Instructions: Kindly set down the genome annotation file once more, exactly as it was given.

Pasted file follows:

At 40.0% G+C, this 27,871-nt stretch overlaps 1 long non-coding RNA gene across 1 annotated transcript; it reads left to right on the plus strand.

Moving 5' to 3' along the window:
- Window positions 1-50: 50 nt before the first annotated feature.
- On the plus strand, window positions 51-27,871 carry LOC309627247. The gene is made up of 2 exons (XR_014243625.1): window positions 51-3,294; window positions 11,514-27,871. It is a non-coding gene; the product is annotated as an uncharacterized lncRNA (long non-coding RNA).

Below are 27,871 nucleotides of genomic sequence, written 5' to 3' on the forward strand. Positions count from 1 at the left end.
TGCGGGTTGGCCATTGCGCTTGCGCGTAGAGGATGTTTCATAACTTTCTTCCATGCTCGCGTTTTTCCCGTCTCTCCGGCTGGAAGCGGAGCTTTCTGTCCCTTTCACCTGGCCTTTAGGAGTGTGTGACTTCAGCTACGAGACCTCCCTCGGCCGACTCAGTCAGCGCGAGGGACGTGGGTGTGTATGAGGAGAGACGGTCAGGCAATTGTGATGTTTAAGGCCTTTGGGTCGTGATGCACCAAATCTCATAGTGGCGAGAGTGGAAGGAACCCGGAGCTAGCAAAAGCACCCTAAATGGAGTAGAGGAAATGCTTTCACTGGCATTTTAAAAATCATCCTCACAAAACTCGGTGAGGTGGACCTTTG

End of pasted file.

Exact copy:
At 40.0% G+C, this 27,871-nt stretch overlaps 1 long non-coding RNA gene across 1 annotated transcript; it reads left to right on the plus strand.

Moving 5' to 3' along the window:
- Window positions 1-50: 50 nt before the first annotated feature.
- On the plus strand, window positions 51-27,871 carry LOC309627247. The gene is made up of 2 exons (XR_014243625.1): window positions 51-3,294; window positions 11,514-27,871. It is a non-coding gene; the product is annotated as an uncharacterized lncRNA (long non-coding RNA).

Below are 27,871 nucleotides of genomic sequence, written 5' to 3' on the forward strand. Positions count from 1 at the left end.
TGCGGGTTGGCCATTGCGCTTGCGCGTAGAGGATGTTTCATAACTTTCTTCCATGCTCGCGTTTTTCCCGTCTCTCCGGCTGGAAGCGGAGCTTTCTGTCCCTTTCACCTGGCCTTTAGGAGTGTGTGACTTCAGCTACGAGACCTCCCTCGGCCGACTCAGTCAGCGCGAGGGACGTGGGTGTGTATGAGGAGAGACGGTCAGGCAATTGTGATGTTTAAGGCCTTTGGGTCGTGATGCACCAAATCTCATAGTGGCGAGAGTGGAAGGAACCCGGAGCTAGCAAAAGCACCCTAAATGGAGTAGAGGAAATGCTTTCACTGGCATTTTAAAAATCATCCTCACAAAACTCGGTGAGGTGGACCTTTG